Turns Out Being Book Smart Is Just About Eating Queso And Stuff

Real-life definitions of Merriam-Webster's new additions.

March 5, 2018 ‚óŹ 2 min read


By Richie Nakano | Image iStock; photo illustration ChefsFeed


Merriam-Webster added a truckload of new words to the dictionary, and a good chunk of them are words that perplex your Mom when she gets fancy and shops at Whole Foods.

It's best to be well-informed, so here are the main things you need to know about some of the culinary newcomers.

Aquafaba: That expensive still water that waiters always try to sell you. Look, Pierre, just because I said I wanted still water that doesn’t mean I want to pay $9 for it. THE TAP WATER IS FINE FOR MY TRASH SELF.

Oh snap, that's Acqua Panna. This is definitely just bean water that makes vegans think they're eating eggs.

Arnold Palmer: That drink that your Dad always orders at lunch, followed by a dramatic re-telling of the fourth round of the 1959 Thunderbird Invitational where Arnold Palmer shot a 62. You stare back at your dad and mumble, “Uh, is that good?”

Cotija: That cheese that you always mean to buy for taco night but end up subbing out for pre-shredded “Mexican Blend” because nothing matters.

Fond: “I’ll just let this pan soak overnight.”

Harissa: That spice that caused you and your ex to break-up, after they ordered “harissa-spiced duck wings.” This is also the spice that is legally required for the consumption of roasted carrots—and drizzled on pizza, and in your aioli, and as a margarita rim, and as a zesty sorbet—in restaurants where the average dish costs $20 and up.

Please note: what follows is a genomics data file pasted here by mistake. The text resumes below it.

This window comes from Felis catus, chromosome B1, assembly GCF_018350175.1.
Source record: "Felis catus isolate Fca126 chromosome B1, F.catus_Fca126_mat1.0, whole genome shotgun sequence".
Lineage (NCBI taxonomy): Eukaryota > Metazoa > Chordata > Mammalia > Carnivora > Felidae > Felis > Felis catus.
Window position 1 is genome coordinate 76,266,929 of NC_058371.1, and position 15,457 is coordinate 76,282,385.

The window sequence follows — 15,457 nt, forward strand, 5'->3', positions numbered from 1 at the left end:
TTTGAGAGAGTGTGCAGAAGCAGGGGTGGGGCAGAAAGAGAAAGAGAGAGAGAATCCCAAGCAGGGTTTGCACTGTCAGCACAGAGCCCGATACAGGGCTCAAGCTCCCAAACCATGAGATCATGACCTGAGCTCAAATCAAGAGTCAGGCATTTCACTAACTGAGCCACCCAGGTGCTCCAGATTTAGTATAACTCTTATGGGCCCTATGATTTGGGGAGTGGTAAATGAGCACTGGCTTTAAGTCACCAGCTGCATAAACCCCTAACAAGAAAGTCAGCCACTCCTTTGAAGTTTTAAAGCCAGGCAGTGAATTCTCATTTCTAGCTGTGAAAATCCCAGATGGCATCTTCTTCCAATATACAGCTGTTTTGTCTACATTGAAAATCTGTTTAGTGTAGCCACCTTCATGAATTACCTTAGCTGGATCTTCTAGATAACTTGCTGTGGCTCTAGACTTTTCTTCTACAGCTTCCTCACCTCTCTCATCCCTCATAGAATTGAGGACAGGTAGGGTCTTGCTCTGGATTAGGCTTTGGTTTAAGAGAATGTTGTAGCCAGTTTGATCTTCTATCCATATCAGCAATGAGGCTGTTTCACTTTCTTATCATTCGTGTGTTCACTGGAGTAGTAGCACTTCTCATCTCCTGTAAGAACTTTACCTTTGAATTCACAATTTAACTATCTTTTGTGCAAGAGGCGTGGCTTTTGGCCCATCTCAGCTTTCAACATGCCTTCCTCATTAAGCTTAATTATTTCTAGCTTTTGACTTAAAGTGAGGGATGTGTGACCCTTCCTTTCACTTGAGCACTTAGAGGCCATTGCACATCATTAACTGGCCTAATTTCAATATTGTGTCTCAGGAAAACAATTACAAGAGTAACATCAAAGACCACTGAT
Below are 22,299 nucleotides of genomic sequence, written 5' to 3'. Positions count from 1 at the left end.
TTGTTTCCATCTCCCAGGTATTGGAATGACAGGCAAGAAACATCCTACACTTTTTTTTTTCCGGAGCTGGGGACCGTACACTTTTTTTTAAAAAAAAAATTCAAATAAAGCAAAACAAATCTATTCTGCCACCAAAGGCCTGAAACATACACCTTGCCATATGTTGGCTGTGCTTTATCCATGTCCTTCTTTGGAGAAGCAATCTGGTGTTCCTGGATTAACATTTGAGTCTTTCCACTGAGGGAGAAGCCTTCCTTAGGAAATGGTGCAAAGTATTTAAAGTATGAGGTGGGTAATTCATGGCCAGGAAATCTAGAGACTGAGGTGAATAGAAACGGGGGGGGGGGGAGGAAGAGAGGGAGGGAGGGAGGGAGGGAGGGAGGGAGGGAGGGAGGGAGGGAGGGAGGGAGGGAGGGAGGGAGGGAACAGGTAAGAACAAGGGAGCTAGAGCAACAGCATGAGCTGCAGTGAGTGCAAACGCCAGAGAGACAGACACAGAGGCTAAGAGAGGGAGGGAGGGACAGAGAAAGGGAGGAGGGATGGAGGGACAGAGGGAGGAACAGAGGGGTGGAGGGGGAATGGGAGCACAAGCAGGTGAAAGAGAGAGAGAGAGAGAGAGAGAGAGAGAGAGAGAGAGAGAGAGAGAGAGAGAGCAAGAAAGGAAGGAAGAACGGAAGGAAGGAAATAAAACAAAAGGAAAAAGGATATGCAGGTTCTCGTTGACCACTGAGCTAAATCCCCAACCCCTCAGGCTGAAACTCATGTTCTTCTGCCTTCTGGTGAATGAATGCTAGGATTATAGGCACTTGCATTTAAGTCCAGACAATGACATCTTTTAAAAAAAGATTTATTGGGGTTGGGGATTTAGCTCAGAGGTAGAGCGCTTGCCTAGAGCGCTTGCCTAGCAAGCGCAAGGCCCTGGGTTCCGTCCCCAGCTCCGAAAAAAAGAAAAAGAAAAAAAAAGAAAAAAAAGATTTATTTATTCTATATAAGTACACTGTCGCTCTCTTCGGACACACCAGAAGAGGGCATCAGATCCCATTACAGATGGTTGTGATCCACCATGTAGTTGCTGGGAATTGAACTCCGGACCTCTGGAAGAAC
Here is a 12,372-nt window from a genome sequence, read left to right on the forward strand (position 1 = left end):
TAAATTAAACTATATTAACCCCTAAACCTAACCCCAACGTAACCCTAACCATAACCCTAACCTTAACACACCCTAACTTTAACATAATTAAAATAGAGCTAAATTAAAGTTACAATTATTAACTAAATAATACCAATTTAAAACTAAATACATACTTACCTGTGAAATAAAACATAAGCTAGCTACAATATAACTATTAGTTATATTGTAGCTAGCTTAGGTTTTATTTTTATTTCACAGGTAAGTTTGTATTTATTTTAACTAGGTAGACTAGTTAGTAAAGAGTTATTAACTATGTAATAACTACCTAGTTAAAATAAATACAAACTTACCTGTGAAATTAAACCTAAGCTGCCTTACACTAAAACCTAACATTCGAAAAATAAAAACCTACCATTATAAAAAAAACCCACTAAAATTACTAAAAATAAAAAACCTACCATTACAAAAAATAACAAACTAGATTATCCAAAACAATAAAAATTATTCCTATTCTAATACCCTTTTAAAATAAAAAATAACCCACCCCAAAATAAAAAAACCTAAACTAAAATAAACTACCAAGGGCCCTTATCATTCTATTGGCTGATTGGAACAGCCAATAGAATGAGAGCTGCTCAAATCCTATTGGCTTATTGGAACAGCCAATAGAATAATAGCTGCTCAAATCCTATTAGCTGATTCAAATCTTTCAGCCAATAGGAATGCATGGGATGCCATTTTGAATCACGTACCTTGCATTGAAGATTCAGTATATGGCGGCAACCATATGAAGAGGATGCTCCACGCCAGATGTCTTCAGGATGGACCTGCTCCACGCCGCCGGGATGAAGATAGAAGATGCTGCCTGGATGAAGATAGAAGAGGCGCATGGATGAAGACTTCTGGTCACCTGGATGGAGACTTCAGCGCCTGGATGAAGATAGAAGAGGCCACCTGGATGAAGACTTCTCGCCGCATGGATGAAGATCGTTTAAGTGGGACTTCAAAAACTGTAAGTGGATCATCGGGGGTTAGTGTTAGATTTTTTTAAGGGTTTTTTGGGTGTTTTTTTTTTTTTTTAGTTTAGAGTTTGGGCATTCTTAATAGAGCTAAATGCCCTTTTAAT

Kabocha: That squash that your winter squash risotto calls for, but for FFS, all they sell around here is butternut and spaghetti squash. Once you finally get your hands on your kabocha squash you promptly sever two fingers trying to split it in half.

Kombucha: That beverage that your friends are either low-key addicted to because it like, "changed their life" with its magical healing properties; or terrified of, after it gave them explosive diarrhea at work. Or both. MAGIC COMES WITH RISKS, people.

Natto: What your friend who's “really into ramen” thinks is solely served at Japanese breakfasts.

Poke: What Denise from accounts receivable is craving for lunch, but, “I mean, I don’t care, we can get lunch wherever.”

Queso: That thing Chipotle sells as either a thin dip or a weirdly thick beverage. Fun fact: In Texas, two-day-old queso also qualifies as a "sturdy pair of work gloves."

Tzatziki: No Mom, you cant just “sub sour cream.”

Unoaked: That thing that your friend who’s “in a wine club” spends 30 minutes describing every time you have a drink with them.

Za’atar: The Middle Eastern spice blend that your friend now thinks is anything with sesame seeds in it. This is mostly your fault since you tell them everything is za'atar whenever they ask. Everything bagel? Za'atar. Furikake? Za'atar. Those fancy sprinkles on the hummus? Herbes de Provence, probably. 

You might be the worst.